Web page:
Hum if You Don’t Know the Words
By Bianca Marais
Read Dec 2019
June 16, 1976, Robin is a white nine-year old girl living in Boksburg, Johannesburg, South Africa with her parents and her imaginary twin sister. Her parents are killed that evening while (black) maid Mabel babysits. Police come to her home and take her and Mabel to the police station. Mabel is questioned by the police and leaves abruptly. Aunt Edith, her mother’s sister, picks her up from the police station. Both Robin and Edith’s lives are thrown into turmoil as they try to deal with the loss of Robin’s parents and how Edith, an international flight attendant with no intentions of being a parent, will care for her niece.
On June 14, 1976 Beauty Mbali, an educated black woman living in rural Transkei, South Africa (an area later set aside by South Africa as a homeland for Xhosa-speaking people, recognized as an independent country by South Africa then reabsorbed into South Africa), receives word from her brother that Beauty’s daughter, who is living with him in Soweto, Johannesburg, South Africa while going to high school, is in trouble. Beauty leaves her two sons at home to search for her daughter. On June 16, 1976, between 10,000 and 20,000 black students protest a recent decree requiring Afrikaans, versus their indigenous language, be the language used for teaching. Beauty learns her daughter is a leader from her school in this uprising. Her life is turned upside down as she seeks a means to find her daughter and take her home.
Through Marias’ novel the reader become acquainted with a number of apartheid laws under which black live during this period. Among them, the requirement that blacks carry passbooks, that they must have clearance to be in an area outside their home district, and that is illegal for a black person to sleep in a white person’s home. Robin has been raised with other aspects of this culture including the requirement that Mabel use only a designated toilet and that whites don’t eat or drink from dishes used by blacks.
The stories of their days just before the uprising through approximately a year later are told through chapters told by either Robin or Beauty. The author’s rendering of each character’s voice is convincing.
Of course these two characters are brought together to partly mitigate the turmoil in their lives. Beauty is hired to care for Robin (also not quite legal as she can only be a maid, not a caregiver, and certainly not one that sleeps in their apartment) while Aunt Edith is doing her job for the airline. Beauty gets a passbook and a stamp allowing her to be in Aunt Edith’s district and to travel to and from her home for visits. An organization supporting the demise of apartheid is a key component enabling this situation. The novel gives some perspective of the risks the organization’s member assume to press their beliefs of injustice of the system.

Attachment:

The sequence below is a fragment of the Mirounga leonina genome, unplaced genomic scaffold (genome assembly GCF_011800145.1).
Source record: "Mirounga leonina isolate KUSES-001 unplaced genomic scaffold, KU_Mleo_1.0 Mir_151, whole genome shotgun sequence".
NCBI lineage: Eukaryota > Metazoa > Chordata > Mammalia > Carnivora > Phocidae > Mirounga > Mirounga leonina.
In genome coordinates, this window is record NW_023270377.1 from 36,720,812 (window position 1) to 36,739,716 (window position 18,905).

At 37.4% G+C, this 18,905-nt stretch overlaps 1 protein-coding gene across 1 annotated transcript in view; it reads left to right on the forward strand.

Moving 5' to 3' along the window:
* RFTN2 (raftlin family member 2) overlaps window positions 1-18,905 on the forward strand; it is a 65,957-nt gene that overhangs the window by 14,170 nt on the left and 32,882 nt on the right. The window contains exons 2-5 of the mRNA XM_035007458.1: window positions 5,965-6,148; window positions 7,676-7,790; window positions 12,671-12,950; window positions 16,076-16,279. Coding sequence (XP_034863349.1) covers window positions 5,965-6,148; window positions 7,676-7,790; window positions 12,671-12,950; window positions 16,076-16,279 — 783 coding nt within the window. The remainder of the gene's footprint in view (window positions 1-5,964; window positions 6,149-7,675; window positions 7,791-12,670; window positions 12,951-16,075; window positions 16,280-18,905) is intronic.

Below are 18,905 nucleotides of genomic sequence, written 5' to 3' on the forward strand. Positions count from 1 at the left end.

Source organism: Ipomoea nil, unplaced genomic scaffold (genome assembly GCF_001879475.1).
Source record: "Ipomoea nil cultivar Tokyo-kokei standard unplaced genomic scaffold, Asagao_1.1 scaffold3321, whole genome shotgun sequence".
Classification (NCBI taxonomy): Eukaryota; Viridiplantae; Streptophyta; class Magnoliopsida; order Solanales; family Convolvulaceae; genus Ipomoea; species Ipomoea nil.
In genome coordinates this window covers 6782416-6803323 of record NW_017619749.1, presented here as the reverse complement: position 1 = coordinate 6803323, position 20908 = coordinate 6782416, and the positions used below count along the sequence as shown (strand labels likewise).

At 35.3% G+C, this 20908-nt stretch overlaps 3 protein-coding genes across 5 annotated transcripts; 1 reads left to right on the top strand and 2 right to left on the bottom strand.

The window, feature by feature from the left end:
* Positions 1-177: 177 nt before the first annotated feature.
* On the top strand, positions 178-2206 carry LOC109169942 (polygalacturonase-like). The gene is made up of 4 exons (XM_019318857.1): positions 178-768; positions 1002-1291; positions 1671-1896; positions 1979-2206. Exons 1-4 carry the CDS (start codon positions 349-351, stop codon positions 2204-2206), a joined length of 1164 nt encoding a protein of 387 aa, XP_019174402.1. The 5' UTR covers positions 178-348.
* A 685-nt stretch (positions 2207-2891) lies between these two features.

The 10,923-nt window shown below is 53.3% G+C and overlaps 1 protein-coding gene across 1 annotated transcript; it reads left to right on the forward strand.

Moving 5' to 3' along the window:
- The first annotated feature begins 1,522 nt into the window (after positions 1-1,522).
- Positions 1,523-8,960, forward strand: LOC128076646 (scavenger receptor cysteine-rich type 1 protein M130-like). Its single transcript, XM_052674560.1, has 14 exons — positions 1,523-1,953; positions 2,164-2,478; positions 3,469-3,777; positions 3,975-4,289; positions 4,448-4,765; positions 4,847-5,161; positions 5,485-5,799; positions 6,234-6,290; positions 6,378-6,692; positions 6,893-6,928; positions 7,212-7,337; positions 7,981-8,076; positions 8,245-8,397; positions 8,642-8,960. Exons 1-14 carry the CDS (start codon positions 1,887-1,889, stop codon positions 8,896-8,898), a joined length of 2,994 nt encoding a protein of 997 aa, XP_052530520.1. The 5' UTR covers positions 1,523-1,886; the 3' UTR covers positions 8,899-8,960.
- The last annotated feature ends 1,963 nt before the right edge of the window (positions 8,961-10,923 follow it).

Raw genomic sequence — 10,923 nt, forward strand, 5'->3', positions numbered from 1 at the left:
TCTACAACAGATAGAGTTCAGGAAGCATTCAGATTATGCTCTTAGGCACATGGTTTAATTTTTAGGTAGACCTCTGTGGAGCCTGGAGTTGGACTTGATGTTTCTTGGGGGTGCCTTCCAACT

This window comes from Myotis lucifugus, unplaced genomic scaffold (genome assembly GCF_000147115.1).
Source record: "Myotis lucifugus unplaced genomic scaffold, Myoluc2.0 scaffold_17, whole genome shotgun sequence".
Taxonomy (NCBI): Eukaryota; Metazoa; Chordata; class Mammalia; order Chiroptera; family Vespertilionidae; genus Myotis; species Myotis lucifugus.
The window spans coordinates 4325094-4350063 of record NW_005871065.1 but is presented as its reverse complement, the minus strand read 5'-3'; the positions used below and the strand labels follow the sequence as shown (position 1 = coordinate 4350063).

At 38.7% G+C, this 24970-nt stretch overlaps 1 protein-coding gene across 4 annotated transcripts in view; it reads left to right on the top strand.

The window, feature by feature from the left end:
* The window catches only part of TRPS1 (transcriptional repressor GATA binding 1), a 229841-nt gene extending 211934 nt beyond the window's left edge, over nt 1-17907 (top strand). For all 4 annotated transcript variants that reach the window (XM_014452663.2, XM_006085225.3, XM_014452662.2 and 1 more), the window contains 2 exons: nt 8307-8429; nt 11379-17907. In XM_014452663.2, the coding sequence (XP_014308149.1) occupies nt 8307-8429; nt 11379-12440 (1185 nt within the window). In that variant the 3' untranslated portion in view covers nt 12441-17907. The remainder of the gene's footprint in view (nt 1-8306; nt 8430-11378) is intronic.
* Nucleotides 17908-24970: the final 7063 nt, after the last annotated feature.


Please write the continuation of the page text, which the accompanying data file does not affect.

A few other characters, friends and neighbors of Aunt Edith, are needed for the story as they fill gaps for Robin’s care when neither Beauty nor Aunt Edit is available. The author uses this opportunity to inform the reader of the laws against homosexuality and that anti-Semitism is rampant. Robin is, of course, confused by these prejudices as the Goldmans and Victor and his friends seem completely normal and unworthy of any contempt by anyone. Again, Robin’s nine year-old voice is believable and can conveniently provide some teaching.
The story has a good amount of suspense as Beauty pursues many avenues to find her daughter. Robin gets in the investigative act as well since she’s enamored by a detective series she reads and can effectively plot with the Goldman boy to provide her cover. It is interesting that Robin is allowed to walk home from school and take care of herself until dinner-time, sometimes, when Beauty can’t be there while she’s following a thread that might lead her to her daughter. The complete helicopter parent routine of our current culture hadn’t fully invaded Robin’s neighborhood yet.
Beauty wonders “what quality of freedom be if it is won with blood.” She worries that violent uprising will poison its participants, eliminating their ability to do the difficult post-revolution work in a peaceful manner. She has a point.
The book is engaging. It gives the reader an opportunity to learn more about this period in South African history and provides some very useful perspective regarding the apartheid-era in South Africa. While we would like to think that the United States “got past” these kinds of irrational and abusive laws and customs through our own brutal Civil War and the Civil Rights Movement, it does give readers pause as to whether or not that is truly the case. Similarly it’s not clear neither the United States nor any other political entity has evolved beyond the use of force to win its battles for what it sees as “right”.